I hate to resort to memes, but sometimes there are just no words.

Yes, TXBoP, I am totally sure that a few words of encouraging morality are absolutely going to transform the business model of companies who have time and time again shown that they are more than willing to sacrifice the health of the American public at the altar of increased market share.

Pharmacy bandit is back at it again, running home with siphoned $$$

How about USING YOUR AUTHORITY, to do what the public TRUSTS AND EXPECTS YOU TO DO. Your claim is always that you exist to protect the public, not the pharmacists, so how about doing some actual protecting? Implement rules that will protect your beloved public from the mistakes of hungry, tired, overworked, balloon-bladdered, distracted, dehydrated, under supported, pained and fatigued pharmacists and technicians. Protect against the collapse of independent pharmacy due to unethical and unfair business practices. Protect your rural constituents from the loss of access to local pharmacies. Protect them from forced mail order and an astonishing lack of choice and access to any counseling and caring pharmacist.

The BoP response concludes with a compilation of irrelevant rules enacted by other states that supposedly accomplish what we are asking the Boards for help with. I say irrelevant here because they are rules in OTHER STATES, which have no bearing on the pleading pharmacists IN TEXAS (I just have to shake my head again on this one). They are additionally irrelevant, because many of them are unrealistic or unenforceable (or currently not being enforced).

A sampling, shall we?


Title 175 Ne Admin. Code Ch 8

Standards for the Operation of a Pharmacy

8-006.01 Staffing Requirements: Each pharmacy must maintain a sufficient number of staff with the qualifications, training, and skills necessary to meet patient needs. The pharmacy must ensure that the staff hired meets the following requirements:


TN BReg 1140-02-.01

Pharmacists and pharmacy interns

(7) A pharmacist shall not agree to practice under terms or conditions which tend to interfere with or impair the proper exercise of professional judgment and skill, which tend to cause a deterioration of the quality of professional service and patient care, or which require the pharmacist to consent to unethical conduct.

Nowhere are objective measures employed. Nowhere are corporate decision-makers held responsible for refusing to provide this "sufficient staff" or for creating ubiquitous environments that "tend to cause a deterioration of the quality of professional service and patient care." Interestingly enough the TN law for institutional pharmacy specifies that the PIC is to determine the adequate number of pharmacists to serve their patient census. We all know that doesn't happen in community pharmacy. The hours and scheduling are handed down by decree from our corporate overlords who haven't verified a prescription in decades, much less while juggling 6 phone lines, 4 technicians, hundreds in the queue, a patient angry about a misfill, and a two-lane drive-thru line wrapped around the building. While also having to pee (because they haven't been able to in 8 hours or more).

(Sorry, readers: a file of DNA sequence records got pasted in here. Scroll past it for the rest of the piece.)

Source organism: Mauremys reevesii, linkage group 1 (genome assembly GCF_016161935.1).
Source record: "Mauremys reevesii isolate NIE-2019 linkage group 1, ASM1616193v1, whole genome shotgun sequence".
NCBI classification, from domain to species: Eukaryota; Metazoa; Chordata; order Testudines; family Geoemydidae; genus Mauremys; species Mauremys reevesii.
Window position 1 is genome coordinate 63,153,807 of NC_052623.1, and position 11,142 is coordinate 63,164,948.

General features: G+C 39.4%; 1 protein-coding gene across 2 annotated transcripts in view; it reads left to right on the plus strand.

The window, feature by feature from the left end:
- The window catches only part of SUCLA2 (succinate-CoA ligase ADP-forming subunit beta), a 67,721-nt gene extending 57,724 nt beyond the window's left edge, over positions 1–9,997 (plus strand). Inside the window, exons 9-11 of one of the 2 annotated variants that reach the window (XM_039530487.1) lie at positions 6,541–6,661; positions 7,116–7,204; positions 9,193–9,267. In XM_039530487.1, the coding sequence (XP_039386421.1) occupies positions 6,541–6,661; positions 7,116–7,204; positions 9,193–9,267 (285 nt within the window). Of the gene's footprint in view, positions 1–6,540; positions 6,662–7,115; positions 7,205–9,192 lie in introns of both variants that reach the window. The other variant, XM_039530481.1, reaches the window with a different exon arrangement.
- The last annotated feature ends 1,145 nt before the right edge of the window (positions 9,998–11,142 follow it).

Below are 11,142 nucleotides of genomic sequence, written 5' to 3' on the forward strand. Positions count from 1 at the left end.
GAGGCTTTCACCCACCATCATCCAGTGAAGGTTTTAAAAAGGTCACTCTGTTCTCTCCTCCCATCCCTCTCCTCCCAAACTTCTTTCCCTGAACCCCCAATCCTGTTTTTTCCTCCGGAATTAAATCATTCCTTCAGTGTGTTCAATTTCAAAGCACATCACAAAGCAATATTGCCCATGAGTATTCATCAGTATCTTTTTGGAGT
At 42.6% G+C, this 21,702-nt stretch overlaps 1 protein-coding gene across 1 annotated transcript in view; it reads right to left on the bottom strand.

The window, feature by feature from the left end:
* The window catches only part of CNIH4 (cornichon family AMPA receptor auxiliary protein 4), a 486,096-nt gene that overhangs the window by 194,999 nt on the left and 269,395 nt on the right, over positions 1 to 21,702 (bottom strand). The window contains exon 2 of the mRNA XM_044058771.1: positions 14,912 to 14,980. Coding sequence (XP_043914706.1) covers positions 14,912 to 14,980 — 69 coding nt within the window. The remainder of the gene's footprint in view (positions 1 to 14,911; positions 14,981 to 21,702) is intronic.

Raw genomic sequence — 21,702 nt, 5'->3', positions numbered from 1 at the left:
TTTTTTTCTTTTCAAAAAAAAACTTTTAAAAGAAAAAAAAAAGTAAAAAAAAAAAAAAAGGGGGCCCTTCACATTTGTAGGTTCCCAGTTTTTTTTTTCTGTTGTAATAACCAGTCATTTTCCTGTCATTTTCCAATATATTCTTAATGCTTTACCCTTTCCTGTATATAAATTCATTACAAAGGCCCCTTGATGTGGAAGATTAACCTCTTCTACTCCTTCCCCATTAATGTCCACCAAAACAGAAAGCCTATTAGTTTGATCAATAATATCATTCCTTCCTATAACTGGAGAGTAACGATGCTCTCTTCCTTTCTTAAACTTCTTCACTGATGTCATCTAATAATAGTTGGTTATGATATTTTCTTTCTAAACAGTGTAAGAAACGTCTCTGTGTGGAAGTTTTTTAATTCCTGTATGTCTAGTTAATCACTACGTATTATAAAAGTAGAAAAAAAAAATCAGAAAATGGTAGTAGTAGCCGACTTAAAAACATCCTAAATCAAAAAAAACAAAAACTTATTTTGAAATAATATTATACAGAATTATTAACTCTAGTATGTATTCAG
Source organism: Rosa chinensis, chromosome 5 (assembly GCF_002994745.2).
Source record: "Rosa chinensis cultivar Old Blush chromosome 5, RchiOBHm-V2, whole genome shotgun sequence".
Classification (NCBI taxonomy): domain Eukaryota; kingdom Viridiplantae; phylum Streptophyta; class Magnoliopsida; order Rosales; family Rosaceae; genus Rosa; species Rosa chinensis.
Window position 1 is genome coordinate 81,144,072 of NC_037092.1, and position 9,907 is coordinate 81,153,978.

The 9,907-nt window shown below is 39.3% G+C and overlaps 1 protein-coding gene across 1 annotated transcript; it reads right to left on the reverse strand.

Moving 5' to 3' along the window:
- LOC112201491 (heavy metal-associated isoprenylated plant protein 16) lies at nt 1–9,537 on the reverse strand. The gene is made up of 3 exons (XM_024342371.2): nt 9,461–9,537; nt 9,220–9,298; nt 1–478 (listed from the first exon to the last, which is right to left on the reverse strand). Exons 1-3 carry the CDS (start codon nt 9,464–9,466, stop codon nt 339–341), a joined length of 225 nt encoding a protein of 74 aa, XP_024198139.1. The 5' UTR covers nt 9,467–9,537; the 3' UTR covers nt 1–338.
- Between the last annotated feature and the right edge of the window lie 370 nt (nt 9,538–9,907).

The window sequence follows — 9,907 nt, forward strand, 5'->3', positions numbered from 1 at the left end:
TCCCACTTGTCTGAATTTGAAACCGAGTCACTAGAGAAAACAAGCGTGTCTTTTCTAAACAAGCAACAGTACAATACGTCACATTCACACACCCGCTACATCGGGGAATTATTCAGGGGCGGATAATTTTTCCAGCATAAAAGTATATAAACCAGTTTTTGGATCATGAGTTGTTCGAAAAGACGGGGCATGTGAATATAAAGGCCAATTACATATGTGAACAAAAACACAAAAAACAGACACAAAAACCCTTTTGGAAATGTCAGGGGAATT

I'm sure a lot of people think I just sound really whiney, saying the same things over and over til I'm blue in the face. I'll just say again that...

When I'm double checking the dose of morphine for your child (because I already struck down the codeine Rx that could endanger their life), I bet you want my head as clear as possible.

When I'm reviewing the complex regimen of life-extending drugs your father takes for his heart, against what the urgent care prescribed him, I bet you want my head as clear as possible.

When I'm checking your OTC selections for your expectant wife for safety in pregnancy and interactions with her other medications, I bet you want my head as clear as possible.

When I'm trying to source a vital medication for you during a medication shortage and backorder, I bet you want me to have enough time and resources to exhaust every option.

So keep sharing, and keep talking about it. Don't let this issue get kicked back into a dusty corner where the PBMs, corporate pharmacy execs, and BoP members can throw an ugly tarp over it and pretend it doesn't exist.

385 views0 comments

Recent Posts

See All


bottom of page